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Am J Psychiatry. 2006 Jan;163(1):59-66.

Placebo-controlled trial of dehydroepiandrosterone (DHEA) for treatment of nonmajor depression in patients with HIV/AIDS.

Author information

  • 1New York State Psychiatric Institute, Columbia University College of Physicians and Surgeons, New York, NY 10032, USA. jgr1@columbia.edu

Abstract

OBJECTIVE:

Subsyndromal major depressive disorder is common among HIV-positive adults. This study was designed to assess the efficacy of dehydroepiandrosterone (DHEA) as a potential treatment.

METHOD:

One hundred forty-five patients with subsyndromal depression or dysthymia were randomly assigned to receive either DHEA or placebo; 90% (69 of 77) of the DHEA patients and 94% (64 of 68) of the placebo patients completed the 8-week trial. The primary measure of efficacy was a Clinical Global Impression improvement rating of 1 or 2 (much or very much improved) plus a final Hamilton Depression Rating Scale score <or=8. Outcome was assessed by using intent-to-treat analysis, followed by completer analysis. Safety was assessed by queries about side effects at every study visit plus measures of CD4 cell count and HIV RNA viral load at baseline and week 8. DHEA dosing was flexible (100-400 mg/day).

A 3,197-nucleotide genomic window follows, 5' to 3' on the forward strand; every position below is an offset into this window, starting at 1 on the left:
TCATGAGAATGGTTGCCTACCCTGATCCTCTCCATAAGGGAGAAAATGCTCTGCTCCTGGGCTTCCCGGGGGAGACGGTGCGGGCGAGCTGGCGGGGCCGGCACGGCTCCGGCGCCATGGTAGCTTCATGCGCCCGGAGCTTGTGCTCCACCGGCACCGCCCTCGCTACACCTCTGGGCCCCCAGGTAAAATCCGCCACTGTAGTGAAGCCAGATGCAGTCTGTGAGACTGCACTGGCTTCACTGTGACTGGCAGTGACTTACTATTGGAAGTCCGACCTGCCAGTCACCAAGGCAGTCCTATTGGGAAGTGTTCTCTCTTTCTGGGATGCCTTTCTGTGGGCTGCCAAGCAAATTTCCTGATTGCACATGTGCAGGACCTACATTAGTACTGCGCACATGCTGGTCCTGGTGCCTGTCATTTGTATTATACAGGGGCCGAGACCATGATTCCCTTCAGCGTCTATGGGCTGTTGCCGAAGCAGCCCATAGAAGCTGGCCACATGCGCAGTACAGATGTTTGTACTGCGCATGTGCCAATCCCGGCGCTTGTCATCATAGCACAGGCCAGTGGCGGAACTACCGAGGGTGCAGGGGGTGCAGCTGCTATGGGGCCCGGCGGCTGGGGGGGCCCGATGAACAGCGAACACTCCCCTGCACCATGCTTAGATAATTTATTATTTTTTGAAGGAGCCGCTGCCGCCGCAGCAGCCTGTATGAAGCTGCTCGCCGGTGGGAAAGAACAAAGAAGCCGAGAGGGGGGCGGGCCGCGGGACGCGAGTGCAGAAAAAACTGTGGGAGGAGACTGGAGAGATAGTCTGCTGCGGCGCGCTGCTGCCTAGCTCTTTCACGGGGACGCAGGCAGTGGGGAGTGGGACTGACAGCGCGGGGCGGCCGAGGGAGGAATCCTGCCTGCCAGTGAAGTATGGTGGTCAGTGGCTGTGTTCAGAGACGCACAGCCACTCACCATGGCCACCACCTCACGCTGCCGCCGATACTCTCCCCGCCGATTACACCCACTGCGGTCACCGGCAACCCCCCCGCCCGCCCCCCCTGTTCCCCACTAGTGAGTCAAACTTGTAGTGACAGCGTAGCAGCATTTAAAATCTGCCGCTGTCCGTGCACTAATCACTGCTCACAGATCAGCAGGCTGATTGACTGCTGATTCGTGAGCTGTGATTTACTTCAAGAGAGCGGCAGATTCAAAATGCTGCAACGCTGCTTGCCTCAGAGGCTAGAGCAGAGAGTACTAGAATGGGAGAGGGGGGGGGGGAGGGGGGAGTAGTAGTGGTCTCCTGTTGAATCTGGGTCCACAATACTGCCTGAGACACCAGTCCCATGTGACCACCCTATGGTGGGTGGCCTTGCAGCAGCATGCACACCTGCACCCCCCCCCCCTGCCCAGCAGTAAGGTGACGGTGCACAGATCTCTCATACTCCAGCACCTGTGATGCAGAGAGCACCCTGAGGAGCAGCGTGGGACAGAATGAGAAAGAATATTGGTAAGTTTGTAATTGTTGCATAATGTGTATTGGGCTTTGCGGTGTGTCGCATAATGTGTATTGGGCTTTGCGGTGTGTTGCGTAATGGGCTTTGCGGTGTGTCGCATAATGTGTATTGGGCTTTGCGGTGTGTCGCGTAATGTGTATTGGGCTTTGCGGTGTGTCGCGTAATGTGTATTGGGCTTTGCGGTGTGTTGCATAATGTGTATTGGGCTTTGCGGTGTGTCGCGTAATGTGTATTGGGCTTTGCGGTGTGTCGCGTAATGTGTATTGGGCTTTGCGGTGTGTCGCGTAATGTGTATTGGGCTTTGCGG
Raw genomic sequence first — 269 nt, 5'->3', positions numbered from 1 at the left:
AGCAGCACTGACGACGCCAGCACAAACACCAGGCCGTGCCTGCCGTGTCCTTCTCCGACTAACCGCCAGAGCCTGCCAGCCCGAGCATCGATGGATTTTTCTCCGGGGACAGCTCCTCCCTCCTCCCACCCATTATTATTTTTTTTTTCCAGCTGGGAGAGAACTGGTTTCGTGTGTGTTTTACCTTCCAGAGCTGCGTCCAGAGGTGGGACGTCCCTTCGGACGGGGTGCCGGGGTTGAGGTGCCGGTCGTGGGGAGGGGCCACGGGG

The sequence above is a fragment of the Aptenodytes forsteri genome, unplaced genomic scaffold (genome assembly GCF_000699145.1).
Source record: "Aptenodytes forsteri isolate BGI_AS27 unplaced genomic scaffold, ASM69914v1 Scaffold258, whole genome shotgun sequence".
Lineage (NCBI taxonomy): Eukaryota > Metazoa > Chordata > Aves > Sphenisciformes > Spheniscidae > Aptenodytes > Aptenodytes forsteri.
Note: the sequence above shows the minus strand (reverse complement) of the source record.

RESULTS:

On the basis of clinicians' ratings, DHEA was superior in the intent-to-treat analysis, where the response rate was 56% (43 of 77) for the DHEA group versus 31% (21 of 68) for the placebo group. In the completer analysis, the response rate was 62% (43 of 69) for the DHEA group, compared to 33% (21 of 64) for the placebo patients. The number needed to treat was 4 on the basis of intent-to-treat data and 3.4 on the basis of completer data. Few adverse events were reported in either treatment group, and no significant changes in CD4 cell count or HIV RNA viral load were observed in either group.

CONCLUSIONS:

Nonmajor but persistent depression is common in patients with HIV/AIDS, and DHEA appears to be a useful treatment that is superior to placebo in reducing depressive symptoms. The low attrition rate in this group of physically ill patients, together with requests for extended open-label treatment, reflect high acceptance of this readily available intervention.

PMID:
16390890
[PubMed - indexed for MEDLINE]
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